Choose Your Poison
Goldilocks and the Three Swings

The Kettlebell Thruster

Out of all the techniques that you can do with the Kettlebell there is one that I have the highest regard for, both as an athlete and as a trainer. It's not because it looks cool or is particularly difficult to execute (even though it is). It's because it wraps up a host of athletic and strength attributes into one powerful technique and it does it in such a manner that there is no doubt in your mind that (when you do it right) you are in for the ride of your life.

The technique? The Kettlebell Thruster of course! While it is nowhere near as popular as the Swing or the Snatch, which are in and of themselves excellent techniques, they both pale in comparison to the Thruster. I can't tell you why the Thruster has been left in the shadow of the Swing and the Snatch, because in a lot of ways it is superior to both. It could be that when those who aren't in the "know" look at the Thruster all they is see is a glorified "Squat and Press"; or at least that's what a prominent Kettlebell "Expert" called it. He couldn't be farther from the truth...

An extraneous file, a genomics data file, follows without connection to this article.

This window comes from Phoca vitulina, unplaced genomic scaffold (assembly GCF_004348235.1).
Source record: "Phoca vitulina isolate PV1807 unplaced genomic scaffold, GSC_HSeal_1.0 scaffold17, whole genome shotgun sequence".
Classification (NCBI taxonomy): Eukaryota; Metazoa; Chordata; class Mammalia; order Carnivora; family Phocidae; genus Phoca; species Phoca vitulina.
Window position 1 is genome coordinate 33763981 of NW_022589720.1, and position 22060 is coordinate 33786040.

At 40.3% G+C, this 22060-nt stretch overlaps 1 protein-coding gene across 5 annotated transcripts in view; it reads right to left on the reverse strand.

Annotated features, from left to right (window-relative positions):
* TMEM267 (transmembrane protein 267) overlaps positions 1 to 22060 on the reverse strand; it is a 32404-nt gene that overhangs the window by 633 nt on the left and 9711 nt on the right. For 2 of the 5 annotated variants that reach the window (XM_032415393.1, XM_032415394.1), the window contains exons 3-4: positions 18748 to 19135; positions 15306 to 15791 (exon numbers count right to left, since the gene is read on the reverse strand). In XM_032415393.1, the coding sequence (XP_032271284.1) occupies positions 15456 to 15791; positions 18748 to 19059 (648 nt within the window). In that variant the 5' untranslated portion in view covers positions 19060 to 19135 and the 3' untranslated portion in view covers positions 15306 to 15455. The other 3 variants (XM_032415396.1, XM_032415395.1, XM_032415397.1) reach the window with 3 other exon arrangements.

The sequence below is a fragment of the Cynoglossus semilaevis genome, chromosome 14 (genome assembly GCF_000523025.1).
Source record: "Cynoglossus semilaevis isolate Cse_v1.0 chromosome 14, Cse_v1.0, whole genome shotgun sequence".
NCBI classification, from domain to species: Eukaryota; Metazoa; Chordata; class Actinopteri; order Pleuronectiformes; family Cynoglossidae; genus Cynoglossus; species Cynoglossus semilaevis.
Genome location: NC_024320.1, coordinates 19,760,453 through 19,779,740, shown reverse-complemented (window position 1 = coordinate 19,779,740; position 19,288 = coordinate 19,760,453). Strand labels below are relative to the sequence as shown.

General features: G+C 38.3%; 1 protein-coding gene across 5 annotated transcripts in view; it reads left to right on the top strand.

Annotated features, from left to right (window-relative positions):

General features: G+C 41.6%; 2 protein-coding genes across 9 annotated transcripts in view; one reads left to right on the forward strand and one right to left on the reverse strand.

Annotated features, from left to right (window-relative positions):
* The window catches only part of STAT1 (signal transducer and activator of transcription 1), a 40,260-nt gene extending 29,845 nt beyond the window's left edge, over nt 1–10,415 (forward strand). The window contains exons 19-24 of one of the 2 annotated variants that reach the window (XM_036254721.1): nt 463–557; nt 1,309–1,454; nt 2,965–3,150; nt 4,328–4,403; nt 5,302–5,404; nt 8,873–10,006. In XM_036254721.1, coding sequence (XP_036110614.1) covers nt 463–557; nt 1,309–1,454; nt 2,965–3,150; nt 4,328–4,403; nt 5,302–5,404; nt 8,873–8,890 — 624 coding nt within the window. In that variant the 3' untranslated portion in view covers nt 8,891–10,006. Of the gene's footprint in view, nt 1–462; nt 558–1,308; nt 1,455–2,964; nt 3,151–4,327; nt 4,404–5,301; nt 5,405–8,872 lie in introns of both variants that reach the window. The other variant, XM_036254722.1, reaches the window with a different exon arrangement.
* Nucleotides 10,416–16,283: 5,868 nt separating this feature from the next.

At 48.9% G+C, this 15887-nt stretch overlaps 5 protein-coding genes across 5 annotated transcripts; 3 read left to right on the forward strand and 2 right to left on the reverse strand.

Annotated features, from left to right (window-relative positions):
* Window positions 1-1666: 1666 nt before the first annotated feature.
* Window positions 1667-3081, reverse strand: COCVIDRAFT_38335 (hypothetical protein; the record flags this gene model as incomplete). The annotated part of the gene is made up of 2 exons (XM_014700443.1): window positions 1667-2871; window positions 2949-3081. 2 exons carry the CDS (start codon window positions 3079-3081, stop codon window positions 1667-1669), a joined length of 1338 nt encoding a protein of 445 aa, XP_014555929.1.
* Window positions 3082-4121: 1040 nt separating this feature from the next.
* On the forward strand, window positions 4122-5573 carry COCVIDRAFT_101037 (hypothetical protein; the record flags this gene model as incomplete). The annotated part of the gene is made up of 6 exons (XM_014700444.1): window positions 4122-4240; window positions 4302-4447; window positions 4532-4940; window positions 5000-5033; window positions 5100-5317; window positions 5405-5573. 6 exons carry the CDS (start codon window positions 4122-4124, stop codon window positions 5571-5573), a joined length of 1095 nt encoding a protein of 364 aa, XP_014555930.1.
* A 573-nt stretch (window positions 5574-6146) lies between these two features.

In order to do a Thruster properly you have to develop the Clean, Squat and Push Press as well as how to reload the Squat and Push Press smoothly and dynamically. Doesn't sound to bad until you realize that you re going to have to invest some serious time and work on your overhead strength, systemic mobility, conditioning and transitional/positional strength. Still not convinced? Take a Snatch Test weight Kettlebell (53 lbs for men and 35 lbs for women) and do five Thrusters on the right followed by five on the left. If that's easy then do it again for four more sets of five on the right and left. Once you have retrieved your lungs from the floor and regained your eyesight... let me know what you think!

BTW - The Kettlebell Thruster is one of the techniques that we will explore in much more detail at the Beyond the Snatch workshop later this year...


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